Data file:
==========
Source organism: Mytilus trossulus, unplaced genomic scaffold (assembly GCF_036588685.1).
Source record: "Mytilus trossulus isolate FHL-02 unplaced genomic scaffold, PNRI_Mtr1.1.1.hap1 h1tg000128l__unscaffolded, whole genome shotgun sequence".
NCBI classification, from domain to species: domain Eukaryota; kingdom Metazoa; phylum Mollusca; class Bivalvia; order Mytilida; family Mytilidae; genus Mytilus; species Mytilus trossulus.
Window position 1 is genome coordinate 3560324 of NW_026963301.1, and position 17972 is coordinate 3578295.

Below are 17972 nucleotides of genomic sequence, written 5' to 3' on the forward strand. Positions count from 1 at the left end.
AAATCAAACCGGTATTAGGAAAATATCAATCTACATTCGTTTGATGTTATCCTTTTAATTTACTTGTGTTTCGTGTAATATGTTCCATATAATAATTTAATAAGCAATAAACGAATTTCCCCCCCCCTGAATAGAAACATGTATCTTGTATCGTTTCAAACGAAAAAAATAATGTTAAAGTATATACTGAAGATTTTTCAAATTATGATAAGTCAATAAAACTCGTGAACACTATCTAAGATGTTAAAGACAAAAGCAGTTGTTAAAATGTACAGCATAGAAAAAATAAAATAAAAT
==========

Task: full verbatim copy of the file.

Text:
Source organism: Mytilus trossulus, unplaced genomic scaffold (assembly GCF_036588685.1).
Source record: "Mytilus trossulus isolate FHL-02 unplaced genomic scaffold, PNRI_Mtr1.1.1.hap1 h1tg000128l__unscaffolded, whole genome shotgun sequence".
NCBI classification, from domain to species: domain Eukaryota; kingdom Metazoa; phylum Mollusca; class Bivalvia; order Mytilida; family Mytilidae; genus Mytilus; species Mytilus trossulus.
Window position 1 is genome coordinate 3560324 of NW_026963301.1, and position 17972 is coordinate 3578295.

Below are 17972 nucleotides of genomic sequence, written 5' to 3' on the forward strand. Positions count from 1 at the left end.
AAATCAAACCGGTATTAGGAAAATATCAATCTACATTCGTTTGATGTTATCCTTTTAATTTACTTGTGTTTCGTGTAATATGTTCCATATAATAATTTAATAAGCAATAAACGAATTTCCCCCCCCCTGAATAGAAACATGTATCTTGTATCGTTTCAAACGAAAAAAATAATGTTAAAGTATATACTGAAGATTTTTCAAATTATGATAAGTCAATAAAACTCGTGAACACTATCTAAGATGTTAAAGACAAAAGCAGTTGTTAAAATGTACAGCATAGAAAAAATAAAATAAAAT